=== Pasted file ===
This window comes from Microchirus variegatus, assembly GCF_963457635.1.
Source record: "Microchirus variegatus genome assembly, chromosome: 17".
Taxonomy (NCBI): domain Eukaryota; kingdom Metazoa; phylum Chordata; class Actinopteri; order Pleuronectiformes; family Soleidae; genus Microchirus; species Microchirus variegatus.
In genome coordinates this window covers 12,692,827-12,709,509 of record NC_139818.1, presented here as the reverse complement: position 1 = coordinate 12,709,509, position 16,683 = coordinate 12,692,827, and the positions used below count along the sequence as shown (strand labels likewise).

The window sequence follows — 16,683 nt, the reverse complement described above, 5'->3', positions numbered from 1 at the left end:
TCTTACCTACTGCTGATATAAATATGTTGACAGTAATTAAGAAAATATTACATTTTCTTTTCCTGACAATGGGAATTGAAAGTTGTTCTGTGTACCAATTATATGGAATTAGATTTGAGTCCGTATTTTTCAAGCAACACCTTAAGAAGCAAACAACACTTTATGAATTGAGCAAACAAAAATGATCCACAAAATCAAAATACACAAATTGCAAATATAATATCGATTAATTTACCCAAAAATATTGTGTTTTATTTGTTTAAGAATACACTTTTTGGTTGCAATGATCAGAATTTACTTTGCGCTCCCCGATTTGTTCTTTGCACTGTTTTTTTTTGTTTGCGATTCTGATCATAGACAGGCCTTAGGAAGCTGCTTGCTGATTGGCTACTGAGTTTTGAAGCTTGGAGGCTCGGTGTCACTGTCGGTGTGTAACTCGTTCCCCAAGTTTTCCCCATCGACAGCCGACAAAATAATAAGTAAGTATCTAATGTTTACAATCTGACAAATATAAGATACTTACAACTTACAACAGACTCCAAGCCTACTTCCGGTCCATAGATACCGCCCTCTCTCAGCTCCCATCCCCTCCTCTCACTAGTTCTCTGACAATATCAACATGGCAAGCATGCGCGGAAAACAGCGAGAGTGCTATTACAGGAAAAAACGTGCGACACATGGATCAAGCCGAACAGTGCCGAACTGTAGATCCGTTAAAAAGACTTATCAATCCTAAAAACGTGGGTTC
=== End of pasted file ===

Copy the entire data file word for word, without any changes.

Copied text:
This window comes from Microchirus variegatus, assembly GCF_963457635.1.
Source record: "Microchirus variegatus genome assembly, chromosome: 17".
Taxonomy (NCBI): domain Eukaryota; kingdom Metazoa; phylum Chordata; class Actinopteri; order Pleuronectiformes; family Soleidae; genus Microchirus; species Microchirus variegatus.
In genome coordinates this window covers 12,692,827-12,709,509 of record NC_139818.1, presented here as the reverse complement: position 1 = coordinate 12,709,509, position 16,683 = coordinate 12,692,827, and the positions used below count along the sequence as shown (strand labels likewise).

The window sequence follows — 16,683 nt, the reverse complement described above, 5'->3', positions numbered from 1 at the left end:
TCTTACCTACTGCTGATATAAATATGTTGACAGTAATTAAGAAAATATTACATTTTCTTTTCCTGACAATGGGAATTGAAAGTTGTTCTGTGTACCAATTATATGGAATTAGATTTGAGTCCGTATTTTTCAAGCAACACCTTAAGAAGCAAACAACACTTTATGAATTGAGCAAACAAAAATGATCCACAAAATCAAAATACACAAATTGCAAATATAATATCGATTAATTTACCCAAAAATATTGTGTTTTATTTGTTTAAGAATACACTTTTTGGTTGCAATGATCAGAATTTACTTTGCGCTCCCCGATTTGTTCTTTGCACTGTTTTTTTTTGTTTGCGATTCTGATCATAGACAGGCCTTAGGAAGCTGCTTGCTGATTGGCTACTGAGTTTTGAAGCTTGGAGGCTCGGTGTCACTGTCGGTGTGTAACTCGTTCCCCAAGTTTTCCCCATCGACAGCCGACAAAATAATAAGTAAGTATCTAATGTTTACAATCTGACAAATATAAGATACTTACAACTTACAACAGACTCCAAGCCTACTTCCGGTCCATAGATACCGCCCTCTCTCAGCTCCCATCCCCTCCTCTCACTAGTTCTCTGACAATATCAACATGGCAAGCATGCGCGGAAAACAGCGAGAGTGCTATTACAGGAAAAAACGTGCGACACATGGATCAAGCCGAACAGTGCCGAACTGTAGATCCGTTAAAAAGACTTATCAATCCTAAAAACGTGGGTTC